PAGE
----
This is a continuation of a thread I started about a week ago, occasioned by my reading Perry v. Schwarzenegger in preparation for a class I am teaching. (You’ll want to pick up those earlier posts to make sense of this one.)
I’ve been focused on a couple of Judge Walker’s findings about the relationship between being a parent and being married. In support of his ultimate finding that denying access to marriage to same-sex couple violates the United States Constitution, Judge Walker essentially concludes that it would be better for the children of lesbian and gay parents if they (the parents) were married.
To avoid any misunderstanding, let me say at the outset that I agree with the conclusion Judge Walker reaches as to access to marriage for same-sex couples. It’s hard for me to see what possible harm would be done to the institution marriage by the inclusion of same-sex couples. Indeed, the defendants’ case before Judge Walker failed because they could not produce any evidence of harm to the institution of marriage caused by the inclusion of lesbian and gay couples. Frankly, to the extent one is concerned that marriage is becoming less respected as a social institution, you would think that the surge of lesbian and gay couples affirming the extraordinary importance of marriage would be most welcome to those who are generally supportive of marriage.
Which rather brings me round to the point I was working towards with the last two posts. I am happy to say that two people should be allowed to get married, even if they do happen to be the same sex. And that’s true whether they have children or not. But I would also like a couple (same-sex or otherwise) to be able to decide not to get married without it seeming like a gross disregard for th welfare of their child or children. Put slightly differently, I do not wish to make marriage compulsory for couples raising children.
I don’t mean “compulsory” in the sense of legally required. I mean “compulsory” in the sense of socially or culturally required. Strong social expectations, fed by convictions that marriage is better for children, can leave people with little choice but to marry. To choose not to marry (and thus place one’s children at risk) seems unacceptably selfish.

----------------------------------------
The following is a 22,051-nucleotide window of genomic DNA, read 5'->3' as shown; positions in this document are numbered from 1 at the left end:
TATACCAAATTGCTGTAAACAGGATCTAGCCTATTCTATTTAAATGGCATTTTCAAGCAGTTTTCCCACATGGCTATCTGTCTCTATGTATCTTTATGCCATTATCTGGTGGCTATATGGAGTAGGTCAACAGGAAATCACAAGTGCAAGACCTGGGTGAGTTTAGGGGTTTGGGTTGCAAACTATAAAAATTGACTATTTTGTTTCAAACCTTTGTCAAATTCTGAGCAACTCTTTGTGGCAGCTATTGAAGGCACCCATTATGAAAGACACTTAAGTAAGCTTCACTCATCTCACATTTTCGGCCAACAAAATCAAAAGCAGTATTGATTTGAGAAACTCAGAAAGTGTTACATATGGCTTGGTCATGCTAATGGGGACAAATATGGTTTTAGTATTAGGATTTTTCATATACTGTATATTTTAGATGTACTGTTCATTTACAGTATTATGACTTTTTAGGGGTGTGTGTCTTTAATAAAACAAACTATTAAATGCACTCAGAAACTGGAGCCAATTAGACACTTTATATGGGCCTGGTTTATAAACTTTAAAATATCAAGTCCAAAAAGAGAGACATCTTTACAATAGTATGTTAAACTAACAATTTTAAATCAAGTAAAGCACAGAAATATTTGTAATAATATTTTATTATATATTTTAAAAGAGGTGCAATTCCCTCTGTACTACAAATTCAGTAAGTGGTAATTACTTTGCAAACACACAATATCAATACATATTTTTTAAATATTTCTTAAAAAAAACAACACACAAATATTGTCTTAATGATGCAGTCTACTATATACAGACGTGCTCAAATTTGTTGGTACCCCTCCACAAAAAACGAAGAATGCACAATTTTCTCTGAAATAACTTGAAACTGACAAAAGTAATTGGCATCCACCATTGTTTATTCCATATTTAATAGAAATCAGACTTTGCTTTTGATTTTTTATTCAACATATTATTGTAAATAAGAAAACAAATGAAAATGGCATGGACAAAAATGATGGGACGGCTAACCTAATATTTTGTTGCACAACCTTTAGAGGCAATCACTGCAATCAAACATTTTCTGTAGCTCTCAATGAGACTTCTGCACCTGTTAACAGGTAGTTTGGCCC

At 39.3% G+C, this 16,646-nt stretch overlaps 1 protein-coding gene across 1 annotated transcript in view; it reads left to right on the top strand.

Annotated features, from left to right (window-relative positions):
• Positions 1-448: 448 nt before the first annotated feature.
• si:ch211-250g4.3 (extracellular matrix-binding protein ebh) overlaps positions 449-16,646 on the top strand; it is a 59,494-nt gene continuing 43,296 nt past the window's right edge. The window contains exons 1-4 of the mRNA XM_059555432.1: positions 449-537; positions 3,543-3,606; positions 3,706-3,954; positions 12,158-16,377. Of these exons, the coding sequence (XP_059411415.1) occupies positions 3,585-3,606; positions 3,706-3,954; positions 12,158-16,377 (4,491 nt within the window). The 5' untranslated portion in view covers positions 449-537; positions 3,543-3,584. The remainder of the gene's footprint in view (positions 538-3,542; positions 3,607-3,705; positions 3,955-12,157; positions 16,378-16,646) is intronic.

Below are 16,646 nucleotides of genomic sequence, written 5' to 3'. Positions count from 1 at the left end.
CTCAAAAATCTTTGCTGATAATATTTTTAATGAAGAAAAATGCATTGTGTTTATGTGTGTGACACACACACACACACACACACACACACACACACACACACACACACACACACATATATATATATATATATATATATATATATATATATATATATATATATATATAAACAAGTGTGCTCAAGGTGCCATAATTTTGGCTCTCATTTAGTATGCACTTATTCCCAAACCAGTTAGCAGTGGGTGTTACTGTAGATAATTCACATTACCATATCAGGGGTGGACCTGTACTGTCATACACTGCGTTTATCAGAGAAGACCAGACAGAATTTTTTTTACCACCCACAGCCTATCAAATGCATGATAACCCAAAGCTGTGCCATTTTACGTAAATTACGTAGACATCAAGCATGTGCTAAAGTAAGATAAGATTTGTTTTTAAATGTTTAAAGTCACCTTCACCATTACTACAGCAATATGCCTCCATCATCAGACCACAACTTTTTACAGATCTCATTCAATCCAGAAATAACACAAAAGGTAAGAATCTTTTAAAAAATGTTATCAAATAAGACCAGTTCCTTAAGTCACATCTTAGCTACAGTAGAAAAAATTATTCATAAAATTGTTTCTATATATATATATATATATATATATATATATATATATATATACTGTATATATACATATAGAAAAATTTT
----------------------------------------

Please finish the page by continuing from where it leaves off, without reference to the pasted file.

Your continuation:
Yet the evidence produced at trial, impressive though it is, doesn’t really show that particular children of particular people will necessarily benefit if their parents marry. A unmarried couple that is contentedly raising children will not suddenly become better parents by virtue of getting married.
It’s true that more and different sorts of benefits might become available to them if they get married, but I’d sooner see the benefits extended to people who aren’t married than to make the structure of the benefits the reason to marry. This, too, is a form of compulsion.
I think to about people who have chosen to be single parents. Do they need to find, as quickly as possible, a spouse (of whatever sex)? Surely they could be fine parents and not be married. I’m no thinking here of people who are single-parents by circumstances not of their choosing, but rather those who are single mothers or single fathers by choice.
Having spent a lot of time with the opinion recently, I think on the whole Judge Walker did a terrific job. His opinion is careful and compassionate and well-supported. The conclusions about the benefits of marriage do important work within his opinion. I suppose what I am worried about is the spillover effect–the over-generalization that may follow and that may make it harder to be a parent without being married.